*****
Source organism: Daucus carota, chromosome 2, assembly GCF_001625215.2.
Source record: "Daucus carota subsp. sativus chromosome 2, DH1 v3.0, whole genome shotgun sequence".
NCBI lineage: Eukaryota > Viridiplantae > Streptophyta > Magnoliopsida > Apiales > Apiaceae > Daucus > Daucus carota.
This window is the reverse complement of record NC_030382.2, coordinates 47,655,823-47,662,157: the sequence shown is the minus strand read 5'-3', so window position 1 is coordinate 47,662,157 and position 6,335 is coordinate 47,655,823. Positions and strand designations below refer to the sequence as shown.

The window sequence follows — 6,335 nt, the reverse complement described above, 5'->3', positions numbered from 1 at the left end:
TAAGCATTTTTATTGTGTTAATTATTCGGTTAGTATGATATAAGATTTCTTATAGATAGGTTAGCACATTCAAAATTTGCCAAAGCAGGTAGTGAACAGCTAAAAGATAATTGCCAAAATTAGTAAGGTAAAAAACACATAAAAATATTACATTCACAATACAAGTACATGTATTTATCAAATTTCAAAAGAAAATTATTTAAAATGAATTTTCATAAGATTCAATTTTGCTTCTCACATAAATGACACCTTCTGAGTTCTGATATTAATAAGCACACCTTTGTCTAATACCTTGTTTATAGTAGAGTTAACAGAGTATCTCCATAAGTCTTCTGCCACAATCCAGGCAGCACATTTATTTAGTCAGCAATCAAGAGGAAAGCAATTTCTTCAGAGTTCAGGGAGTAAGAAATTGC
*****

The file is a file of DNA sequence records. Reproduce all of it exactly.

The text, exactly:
Source organism: Daucus carota, chromosome 2, assembly GCF_001625215.2.
Source record: "Daucus carota subsp. sativus chromosome 2, DH1 v3.0, whole genome shotgun sequence".
NCBI lineage: Eukaryota > Viridiplantae > Streptophyta > Magnoliopsida > Apiales > Apiaceae > Daucus > Daucus carota.
This window is the reverse complement of record NC_030382.2, coordinates 47,655,823-47,662,157: the sequence shown is the minus strand read 5'-3', so window position 1 is coordinate 47,662,157 and position 6,335 is coordinate 47,655,823. Positions and strand designations below refer to the sequence as shown.

The window sequence follows — 6,335 nt, the reverse complement described above, 5'->3', positions numbered from 1 at the left end:
TAAGCATTTTTATTGTGTTAATTATTCGGTTAGTATGATATAAGATTTCTTATAGATAGGTTAGCACATTCAAAATTTGCCAAAGCAGGTAGTGAACAGCTAAAAGATAATTGCCAAAATTAGTAAGGTAAAAAACACATAAAAATATTACATTCACAATACAAGTACATGTATTTATCAAATTTCAAAAGAAAATTATTTAAAATGAATTTTCATAAGATTCAATTTTGCTTCTCACATAAATGACACCTTCTGAGTTCTGATATTAATAAGCACACCTTTGTCTAATACCTTGTTTATAGTAGAGTTAACAGAGTATCTCCATAAGTCTTCTGCCACAATCCAGGCAGCACATTTATTTAGTCAGCAATCAAGAGGAAAGCAATTTCTTCAGAGTTCAGGGAGTAAGAAATTGC